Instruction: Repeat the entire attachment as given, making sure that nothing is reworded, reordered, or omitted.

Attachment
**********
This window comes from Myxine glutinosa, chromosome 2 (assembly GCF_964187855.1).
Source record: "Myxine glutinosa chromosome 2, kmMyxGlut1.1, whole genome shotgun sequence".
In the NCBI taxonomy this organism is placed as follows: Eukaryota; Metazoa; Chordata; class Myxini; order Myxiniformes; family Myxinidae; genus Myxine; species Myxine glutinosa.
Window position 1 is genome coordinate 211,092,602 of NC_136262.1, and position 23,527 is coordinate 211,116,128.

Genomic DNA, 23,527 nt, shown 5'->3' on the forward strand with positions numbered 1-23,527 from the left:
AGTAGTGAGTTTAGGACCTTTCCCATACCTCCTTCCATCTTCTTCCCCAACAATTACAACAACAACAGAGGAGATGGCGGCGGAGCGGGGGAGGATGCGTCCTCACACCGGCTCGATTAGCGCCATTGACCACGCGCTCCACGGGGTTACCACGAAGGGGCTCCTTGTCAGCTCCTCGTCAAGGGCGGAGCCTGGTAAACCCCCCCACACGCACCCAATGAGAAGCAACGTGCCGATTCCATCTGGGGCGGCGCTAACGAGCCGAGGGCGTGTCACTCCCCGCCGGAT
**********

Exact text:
This window comes from Myxine glutinosa, chromosome 2 (assembly GCF_964187855.1).
Source record: "Myxine glutinosa chromosome 2, kmMyxGlut1.1, whole genome shotgun sequence".
In the NCBI taxonomy this organism is placed as follows: Eukaryota; Metazoa; Chordata; class Myxini; order Myxiniformes; family Myxinidae; genus Myxine; species Myxine glutinosa.
Window position 1 is genome coordinate 211,092,602 of NC_136262.1, and position 23,527 is coordinate 211,116,128.

Genomic DNA, 23,527 nt, shown 5'->3' on the forward strand with positions numbered 1-23,527 from the left:
AGTAGTGAGTTTAGGACCTTTCCCATACCTCCTTCCATCTTCTTCCCCAACAATTACAACAACAACAGAGGAGATGGCGGCGGAGCGGGGGAGGATGCGTCCTCACACCGGCTCGATTAGCGCCATTGACCACGCGCTCCACGGGGTTACCACGAAGGGGCTCCTTGTCAGCTCCTCGTCAAGGGCGGAGCCTGGTAAACCCCCCCACACGCACCCAATGAGAAGCAACGTGCCGATTCCATCTGGGGCGGCGCTAACGAGCCGAGGGCGTGTCACTCCCCGCCGGAT